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[106] Does any Greek not know that they took Tyrtaeus from our city1 to be their leader and with him defeated their enemies and established their system of training for the young, thus wisely providing for the immediate danger and for their whole future too? For Tyrtaeus left them elegiac poems by his own hand, and through listening to these they are trained to be brave.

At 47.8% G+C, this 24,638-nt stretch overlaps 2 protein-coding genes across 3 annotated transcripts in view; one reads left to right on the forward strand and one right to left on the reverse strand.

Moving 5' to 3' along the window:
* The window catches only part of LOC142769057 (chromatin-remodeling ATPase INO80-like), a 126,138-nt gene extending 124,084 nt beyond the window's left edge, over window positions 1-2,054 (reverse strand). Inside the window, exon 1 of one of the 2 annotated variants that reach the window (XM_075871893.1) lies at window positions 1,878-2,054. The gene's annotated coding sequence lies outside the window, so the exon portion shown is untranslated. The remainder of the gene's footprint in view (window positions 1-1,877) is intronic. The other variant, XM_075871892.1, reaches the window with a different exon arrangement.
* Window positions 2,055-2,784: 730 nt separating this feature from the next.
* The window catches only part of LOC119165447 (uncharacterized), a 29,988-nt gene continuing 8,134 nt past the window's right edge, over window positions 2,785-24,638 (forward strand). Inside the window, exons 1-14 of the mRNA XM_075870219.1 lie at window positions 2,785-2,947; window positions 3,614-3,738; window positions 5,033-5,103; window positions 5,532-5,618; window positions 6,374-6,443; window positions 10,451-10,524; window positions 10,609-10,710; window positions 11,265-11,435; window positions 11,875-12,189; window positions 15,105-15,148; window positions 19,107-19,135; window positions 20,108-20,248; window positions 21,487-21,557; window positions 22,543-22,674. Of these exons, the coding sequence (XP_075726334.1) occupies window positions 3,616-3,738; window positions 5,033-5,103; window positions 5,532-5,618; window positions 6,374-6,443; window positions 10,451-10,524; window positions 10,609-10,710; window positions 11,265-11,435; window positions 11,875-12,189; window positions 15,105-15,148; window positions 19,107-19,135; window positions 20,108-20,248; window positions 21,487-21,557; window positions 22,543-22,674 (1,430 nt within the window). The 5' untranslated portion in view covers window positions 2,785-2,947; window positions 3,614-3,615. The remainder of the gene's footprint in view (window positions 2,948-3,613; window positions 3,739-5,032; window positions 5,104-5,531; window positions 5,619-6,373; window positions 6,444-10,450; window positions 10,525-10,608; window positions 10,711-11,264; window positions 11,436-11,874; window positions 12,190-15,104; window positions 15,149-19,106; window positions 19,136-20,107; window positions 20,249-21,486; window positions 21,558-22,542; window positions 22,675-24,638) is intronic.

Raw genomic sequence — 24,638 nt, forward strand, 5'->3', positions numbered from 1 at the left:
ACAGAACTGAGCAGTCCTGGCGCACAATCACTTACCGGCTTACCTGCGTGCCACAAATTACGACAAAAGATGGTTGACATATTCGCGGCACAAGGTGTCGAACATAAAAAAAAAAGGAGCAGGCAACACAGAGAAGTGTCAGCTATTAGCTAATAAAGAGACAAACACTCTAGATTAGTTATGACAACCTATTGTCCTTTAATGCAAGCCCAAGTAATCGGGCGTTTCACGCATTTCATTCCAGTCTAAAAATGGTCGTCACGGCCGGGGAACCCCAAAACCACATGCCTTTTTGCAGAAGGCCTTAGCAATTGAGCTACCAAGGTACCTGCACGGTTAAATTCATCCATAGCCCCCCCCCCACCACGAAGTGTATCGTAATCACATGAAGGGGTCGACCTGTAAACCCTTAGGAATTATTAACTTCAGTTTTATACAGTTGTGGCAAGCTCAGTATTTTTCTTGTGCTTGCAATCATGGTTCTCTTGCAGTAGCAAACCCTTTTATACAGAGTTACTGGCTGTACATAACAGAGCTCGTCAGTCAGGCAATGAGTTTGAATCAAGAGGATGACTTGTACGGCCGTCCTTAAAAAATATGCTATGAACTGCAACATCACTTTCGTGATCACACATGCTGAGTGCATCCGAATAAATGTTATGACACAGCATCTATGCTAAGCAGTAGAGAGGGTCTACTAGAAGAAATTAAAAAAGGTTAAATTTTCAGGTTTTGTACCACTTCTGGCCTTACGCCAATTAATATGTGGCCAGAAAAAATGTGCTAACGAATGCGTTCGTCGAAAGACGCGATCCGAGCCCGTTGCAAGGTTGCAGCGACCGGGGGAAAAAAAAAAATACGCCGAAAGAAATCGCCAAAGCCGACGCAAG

1 Tyrtaeus, of whose date nothing certain is known, is generally thought to have lived at the time of the Second Messenian War (c. 640 B.C.). The tradition that he came from Athens, though open to question, is at least as old as Plato, who in the Laws asserts simply that he was an Athenian (Plat. Laws 1.629a). Pausanias tells the story, agreeing substantially with Lycurgus but adding that Tyrtaeus was a lame schoolmaster whom the Athenians were willing to let go since he was not regarded as in any way outstanding (Paus. 4.15.3).

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